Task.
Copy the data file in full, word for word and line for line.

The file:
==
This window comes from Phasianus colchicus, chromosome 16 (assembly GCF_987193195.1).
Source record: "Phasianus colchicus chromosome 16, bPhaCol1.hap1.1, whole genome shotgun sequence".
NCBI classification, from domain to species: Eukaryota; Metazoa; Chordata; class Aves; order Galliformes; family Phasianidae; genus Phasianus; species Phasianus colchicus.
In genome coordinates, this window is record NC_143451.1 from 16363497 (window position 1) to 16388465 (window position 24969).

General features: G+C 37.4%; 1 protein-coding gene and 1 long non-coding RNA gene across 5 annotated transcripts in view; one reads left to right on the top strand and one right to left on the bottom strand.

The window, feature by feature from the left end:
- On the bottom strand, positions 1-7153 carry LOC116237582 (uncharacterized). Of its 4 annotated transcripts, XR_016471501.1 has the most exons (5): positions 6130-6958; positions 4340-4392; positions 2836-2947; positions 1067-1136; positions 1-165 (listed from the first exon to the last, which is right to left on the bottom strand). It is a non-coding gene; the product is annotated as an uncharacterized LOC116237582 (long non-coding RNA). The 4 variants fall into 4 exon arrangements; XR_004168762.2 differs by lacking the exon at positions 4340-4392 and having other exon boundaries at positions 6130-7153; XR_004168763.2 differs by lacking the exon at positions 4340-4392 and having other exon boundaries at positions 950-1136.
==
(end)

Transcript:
This window comes from Phasianus colchicus, chromosome 16 (assembly GCF_987193195.1).
Source record: "Phasianus colchicus chromosome 16, bPhaCol1.hap1.1, whole genome shotgun sequence".
NCBI classification, from domain to species: Eukaryota; Metazoa; Chordata; class Aves; order Galliformes; family Phasianidae; genus Phasianus; species Phasianus colchicus.
In genome coordinates, this window is record NC_143451.1 from 16363497 (window position 1) to 16388465 (window position 24969).

General features: G+C 37.4%; 1 protein-coding gene and 1 long non-coding RNA gene across 5 annotated transcripts in view; one reads left to right on the top strand and one right to left on the bottom strand.

The window, feature by feature from the left end:
- On the bottom strand, positions 1-7153 carry LOC116237582 (uncharacterized). Of its 4 annotated transcripts, XR_016471501.1 has the most exons (5): positions 6130-6958; positions 4340-4392; positions 2836-2947; positions 1067-1136; positions 1-165 (listed from the first exon to the last, which is right to left on the bottom strand). It is a non-coding gene; the product is annotated as an uncharacterized LOC116237582 (long non-coding RNA). The 4 variants fall into 4 exon arrangements; XR_004168762.2 differs by lacking the exon at positions 4340-4392 and having other exon boundaries at positions 6130-7153; XR_004168763.2 differs by lacking the exon at positions 4340-4392 and having other exon boundaries at positions 950-1136.